Machined-aluminum pieces done by the owner enliven the interior of the Willys. It took Rolo three years to build the Willys from a rusted hulk.

Forward 30 years or so and he’s now self-employed as owner of Rolo Originals LLC, a machine shop located in Pueblo, Colorado. He decided to start a project using his imagination and equipment to reflect what he is capable of building. “WillFord” (the name painted on the Delivery) is Rolo’s first complete-build from the ground up by himself — making every one of the aluminum parts you see in these photos.

Machined hood scoops add to the overall look of the Willys. The front and rear bumpers are hand made.

Rat Rod? No, Not This Time!

Rolo had visions of building a rat rod, but the frame under the delivery he purchased for $300 was rusted beyond use. So, after building a frame, narrowing a 9-inch rearend, and mounting those massive tires, he realized a rat rod wasn’t the way to go. He remembered he still had the front clip off his dad’s old Willys stashed in the barn. So, from the rusted out Willys Sedan Delivery, a bunch of Ford parts, a big pile of aluminum to cut up, and three years worth of work, “WillFord” was born.

The delivery first debuted as a Tangelo Pearl-painted version at the NSRA Rocky Mountain Nationals in Pueblo in 2017 and consequently won a “Pro’s Pick.” We asked to shoot it for a feature at the event, but Rolo declined, saying the panel needed some graphics on the sides and a few more billet pieces.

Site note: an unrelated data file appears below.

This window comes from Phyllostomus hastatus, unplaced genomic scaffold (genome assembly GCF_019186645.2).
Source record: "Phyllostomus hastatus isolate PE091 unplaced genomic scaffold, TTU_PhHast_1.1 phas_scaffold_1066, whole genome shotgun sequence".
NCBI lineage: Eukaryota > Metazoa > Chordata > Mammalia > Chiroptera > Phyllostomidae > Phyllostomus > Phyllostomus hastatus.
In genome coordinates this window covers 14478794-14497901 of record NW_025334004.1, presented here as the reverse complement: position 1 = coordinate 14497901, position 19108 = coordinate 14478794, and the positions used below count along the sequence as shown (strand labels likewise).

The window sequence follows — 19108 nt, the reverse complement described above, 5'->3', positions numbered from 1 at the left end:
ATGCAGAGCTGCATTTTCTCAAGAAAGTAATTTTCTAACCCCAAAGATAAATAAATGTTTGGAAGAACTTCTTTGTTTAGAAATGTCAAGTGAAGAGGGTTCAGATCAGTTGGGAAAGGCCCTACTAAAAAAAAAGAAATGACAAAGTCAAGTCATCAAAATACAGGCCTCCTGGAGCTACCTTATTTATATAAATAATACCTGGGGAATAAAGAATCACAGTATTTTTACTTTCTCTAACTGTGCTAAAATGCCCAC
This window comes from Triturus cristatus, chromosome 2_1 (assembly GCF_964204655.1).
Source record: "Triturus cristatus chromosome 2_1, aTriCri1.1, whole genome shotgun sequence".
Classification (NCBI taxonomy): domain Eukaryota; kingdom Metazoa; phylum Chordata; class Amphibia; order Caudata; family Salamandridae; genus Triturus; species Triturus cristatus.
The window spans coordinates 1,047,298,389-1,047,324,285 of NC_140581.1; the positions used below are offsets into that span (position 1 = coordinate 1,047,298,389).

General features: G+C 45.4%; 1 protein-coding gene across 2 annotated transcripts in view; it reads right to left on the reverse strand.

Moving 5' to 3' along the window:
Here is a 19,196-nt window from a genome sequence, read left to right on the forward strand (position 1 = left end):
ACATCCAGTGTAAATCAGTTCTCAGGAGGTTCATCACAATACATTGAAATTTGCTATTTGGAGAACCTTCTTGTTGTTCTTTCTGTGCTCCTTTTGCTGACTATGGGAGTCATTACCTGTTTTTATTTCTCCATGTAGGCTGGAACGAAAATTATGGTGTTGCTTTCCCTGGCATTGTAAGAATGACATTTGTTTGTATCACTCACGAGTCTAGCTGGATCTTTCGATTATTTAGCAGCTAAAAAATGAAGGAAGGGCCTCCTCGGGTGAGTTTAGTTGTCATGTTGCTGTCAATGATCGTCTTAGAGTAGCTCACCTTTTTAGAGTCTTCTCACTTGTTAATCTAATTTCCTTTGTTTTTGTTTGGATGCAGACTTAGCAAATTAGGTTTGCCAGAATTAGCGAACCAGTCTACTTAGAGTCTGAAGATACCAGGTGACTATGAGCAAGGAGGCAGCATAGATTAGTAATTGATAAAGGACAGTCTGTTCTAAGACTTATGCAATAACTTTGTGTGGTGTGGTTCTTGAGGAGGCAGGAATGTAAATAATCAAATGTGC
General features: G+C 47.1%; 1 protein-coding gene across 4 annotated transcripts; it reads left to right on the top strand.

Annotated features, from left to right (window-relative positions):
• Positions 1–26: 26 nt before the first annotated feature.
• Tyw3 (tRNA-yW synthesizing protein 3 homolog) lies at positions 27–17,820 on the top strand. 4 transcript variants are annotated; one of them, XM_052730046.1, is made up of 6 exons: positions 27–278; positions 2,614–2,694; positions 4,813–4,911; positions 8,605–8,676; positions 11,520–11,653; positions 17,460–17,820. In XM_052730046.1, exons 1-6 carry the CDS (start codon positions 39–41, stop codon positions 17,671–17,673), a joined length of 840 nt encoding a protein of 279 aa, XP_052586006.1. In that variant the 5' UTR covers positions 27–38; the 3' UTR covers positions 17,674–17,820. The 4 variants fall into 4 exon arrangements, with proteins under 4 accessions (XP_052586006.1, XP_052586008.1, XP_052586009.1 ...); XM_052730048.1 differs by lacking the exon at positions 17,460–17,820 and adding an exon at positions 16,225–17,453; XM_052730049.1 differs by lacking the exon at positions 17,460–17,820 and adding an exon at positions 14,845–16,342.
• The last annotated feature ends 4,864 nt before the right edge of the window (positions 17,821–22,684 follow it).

Needless to say, he got a little carried away. A little over a year later, the panel made its second debut with custom-mixed Red paint on it and the name emblazoned on the sides. The sliding tilt front clip is hydraulically actuated by two cylinders concealed within the frame rails (no screw actuators here) and can be operated while driving down the road or with the keyless remote. To complete the facelift, more interior modifications were added.

The engine is a masterful work of art, with stainless steel parts. The entire front clip slides forward hydraulically giving total access to the engine bay.

Aaron insists on telling everyone who gazes on the Ford engine that there are no hose clamps anywhere — O-rings yes, but no hose clamps!